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Biden Team Unveils New Asylum System To Replace Trump's 'Remain In Mexico'

Alejandro Mayorkas, Secretary of Homeland Security, warned the asylum program will start slowed, urging hopeful migrants to stay in place and not travel to the border.
Alejandro Mayorkas, Secretary of Homeland Security, warned the asylum program will start slowed, urging hopeful migrants to stay in place and not travel to the border.

The Biden administration said it will begin phasing in a new asylum process on Feb. 19 to deal with a backlog of migrants seeking asylum on the southern U.S. border, many of whom have been waiting in squalid camps in a state of limbo for court dates because of the Migrant Protection Protocols program.

Under pressure to make good on campaign promises on immigration and facing the prospect that a new wave of migrants seeking to escape desperate situations could flood the border, the Biden team said it plans to start allowing in a trickle of asylum-seekers — about 300 people per day — from among an estimated 25,000 people with "active cases" in the now-defunct MPP program.

Former President Donald Trump called the program "Remain in Mexico" because it forced migrants from Central American countries to await asylum hearings outside the United States. Ending the program was one of Biden's first actions when he took office, part of a sweeping rollback of Trump's measures aimed at curbing immigration. Biden promised a more "humane" system.

Senior officials who briefed reporters on a conference call on condition of anonymity said they began work on the new asylum process during the transition, working with international organizations helping migrants and the Mexican government. But they acknowledged it came together very quickly. Many details have not been spelled out, in part for fear of inundating ports of entry and international organizations with a flood of inquiries from desperate asylum-seekers.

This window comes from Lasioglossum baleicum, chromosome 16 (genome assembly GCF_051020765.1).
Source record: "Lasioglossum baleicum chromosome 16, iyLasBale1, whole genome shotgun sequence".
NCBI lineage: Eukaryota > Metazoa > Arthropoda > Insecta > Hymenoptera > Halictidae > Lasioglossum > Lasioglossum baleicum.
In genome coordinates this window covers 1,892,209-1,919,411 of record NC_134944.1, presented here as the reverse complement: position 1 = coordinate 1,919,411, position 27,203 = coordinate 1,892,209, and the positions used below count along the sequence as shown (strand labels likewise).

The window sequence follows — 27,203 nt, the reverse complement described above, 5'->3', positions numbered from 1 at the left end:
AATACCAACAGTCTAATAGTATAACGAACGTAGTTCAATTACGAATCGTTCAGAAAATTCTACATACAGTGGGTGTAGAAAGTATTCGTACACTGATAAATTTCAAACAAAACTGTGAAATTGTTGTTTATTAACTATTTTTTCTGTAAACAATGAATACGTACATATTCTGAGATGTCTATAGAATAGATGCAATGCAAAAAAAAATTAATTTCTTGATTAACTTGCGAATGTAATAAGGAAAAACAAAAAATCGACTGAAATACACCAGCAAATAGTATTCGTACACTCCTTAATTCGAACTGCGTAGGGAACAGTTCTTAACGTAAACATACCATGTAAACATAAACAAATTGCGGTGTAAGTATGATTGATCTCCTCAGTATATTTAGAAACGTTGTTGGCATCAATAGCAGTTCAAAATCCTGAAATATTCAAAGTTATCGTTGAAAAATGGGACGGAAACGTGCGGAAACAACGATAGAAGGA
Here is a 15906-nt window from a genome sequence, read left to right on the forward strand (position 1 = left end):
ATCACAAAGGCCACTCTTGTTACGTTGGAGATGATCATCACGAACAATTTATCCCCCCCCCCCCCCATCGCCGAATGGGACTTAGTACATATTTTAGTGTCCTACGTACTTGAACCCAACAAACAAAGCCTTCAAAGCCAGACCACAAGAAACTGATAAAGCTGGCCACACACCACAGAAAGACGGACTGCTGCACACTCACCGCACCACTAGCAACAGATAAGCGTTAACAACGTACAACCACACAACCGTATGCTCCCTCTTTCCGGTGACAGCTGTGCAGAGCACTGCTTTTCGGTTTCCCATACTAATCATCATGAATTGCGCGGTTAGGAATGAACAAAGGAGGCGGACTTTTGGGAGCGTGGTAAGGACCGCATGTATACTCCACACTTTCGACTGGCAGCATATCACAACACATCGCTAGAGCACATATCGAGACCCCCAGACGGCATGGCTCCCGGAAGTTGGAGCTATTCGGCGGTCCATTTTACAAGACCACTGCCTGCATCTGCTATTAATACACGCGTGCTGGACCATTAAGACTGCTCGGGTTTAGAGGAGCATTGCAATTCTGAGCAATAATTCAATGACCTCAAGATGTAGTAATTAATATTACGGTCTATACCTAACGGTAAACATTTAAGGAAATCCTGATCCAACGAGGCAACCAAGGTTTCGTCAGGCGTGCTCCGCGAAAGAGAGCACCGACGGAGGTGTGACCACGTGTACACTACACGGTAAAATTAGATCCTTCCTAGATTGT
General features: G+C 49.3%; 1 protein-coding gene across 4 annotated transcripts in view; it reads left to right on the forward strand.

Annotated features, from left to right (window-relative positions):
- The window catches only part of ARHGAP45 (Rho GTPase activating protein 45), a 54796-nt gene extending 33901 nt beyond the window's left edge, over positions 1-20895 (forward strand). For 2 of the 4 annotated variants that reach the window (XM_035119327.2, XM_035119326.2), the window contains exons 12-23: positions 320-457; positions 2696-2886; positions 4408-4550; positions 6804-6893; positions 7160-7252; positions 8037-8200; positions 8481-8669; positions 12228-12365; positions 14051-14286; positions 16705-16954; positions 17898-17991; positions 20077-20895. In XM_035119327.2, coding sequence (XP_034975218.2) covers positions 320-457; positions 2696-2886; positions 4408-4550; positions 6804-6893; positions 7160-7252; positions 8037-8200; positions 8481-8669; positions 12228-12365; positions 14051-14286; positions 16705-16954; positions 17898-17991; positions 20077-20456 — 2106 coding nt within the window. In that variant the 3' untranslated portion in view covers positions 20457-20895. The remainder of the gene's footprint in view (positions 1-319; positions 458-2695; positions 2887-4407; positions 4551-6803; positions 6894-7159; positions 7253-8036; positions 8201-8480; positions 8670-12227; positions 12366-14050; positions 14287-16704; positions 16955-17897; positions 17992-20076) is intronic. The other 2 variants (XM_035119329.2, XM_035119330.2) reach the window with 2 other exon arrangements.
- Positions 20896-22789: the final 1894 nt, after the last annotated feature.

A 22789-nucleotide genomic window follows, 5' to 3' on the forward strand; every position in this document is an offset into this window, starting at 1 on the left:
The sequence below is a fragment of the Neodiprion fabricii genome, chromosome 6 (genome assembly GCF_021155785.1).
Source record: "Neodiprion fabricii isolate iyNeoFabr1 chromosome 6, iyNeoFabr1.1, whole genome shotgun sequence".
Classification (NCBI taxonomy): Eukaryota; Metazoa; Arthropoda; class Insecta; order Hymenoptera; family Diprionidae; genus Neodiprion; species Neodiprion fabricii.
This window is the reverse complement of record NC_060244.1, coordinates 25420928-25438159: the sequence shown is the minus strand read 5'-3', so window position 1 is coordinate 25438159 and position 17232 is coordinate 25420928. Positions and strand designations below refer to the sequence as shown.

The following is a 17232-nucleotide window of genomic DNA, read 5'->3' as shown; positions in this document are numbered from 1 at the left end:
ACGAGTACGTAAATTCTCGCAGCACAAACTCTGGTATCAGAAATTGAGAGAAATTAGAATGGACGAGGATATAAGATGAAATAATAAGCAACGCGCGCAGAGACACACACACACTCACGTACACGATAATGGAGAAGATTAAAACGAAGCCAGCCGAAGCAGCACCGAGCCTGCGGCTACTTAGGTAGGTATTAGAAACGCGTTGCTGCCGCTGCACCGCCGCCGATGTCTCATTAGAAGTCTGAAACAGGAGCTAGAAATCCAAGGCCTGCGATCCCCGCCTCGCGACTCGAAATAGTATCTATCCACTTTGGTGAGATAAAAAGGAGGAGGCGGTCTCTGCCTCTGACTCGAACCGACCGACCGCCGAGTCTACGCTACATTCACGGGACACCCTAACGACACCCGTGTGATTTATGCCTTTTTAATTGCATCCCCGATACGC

"We need to start asylum proceedings and allow ... access to asylum proceedings in the United States for people who have been too long kept in Mexico and been unable to pursue their cases," a senior Biden administration official said of the decision.

"We all want to make sure that we send the message that we are beginning this within 30 days of the inauguration to demonstrate our commitment to legal pathways to migration, but that it does not change the status at the border," the official said.

"We don't want people acting on limited information and potentially rushing to different parts of the border. That would not be safe given the current environment," a second official said. They emphasized that people should take no action until they learn whether they are eligible, and even then should wait for instructions and not travel to the border.

Migrants who believe they are eligible will first register with NGOs, nongovernmental organizations that will identify those who are most vulnerable and stuck in limbo the longest. The Department of Homeland Security is building "electronic portals" for migrants to be able to register and check their status.

Migrants will find out the details of the new system through social networks. "We'll be doing a huge amount of media. We'll be working with our international organization partners who have excellent social media networks that reach migrant communities to make sure that people understand who will be eligible for this program and who will not," one of the officials said.

After initial screening by the NGOs — which are not yet being revealed — migrants will be given an appointment to go through a port of entry. They will first be tested for the coronavirus and will be equipped with masks.

The asylum-seekers will be enrolled in "alternative detention programs" after they cross the border to a final destination inside the country, where their asylum cases will eventually be heard, the officials said. No court proceedings will occur at the border.

Copyright 2021 NPR. To see more, visit https://www.npr.org.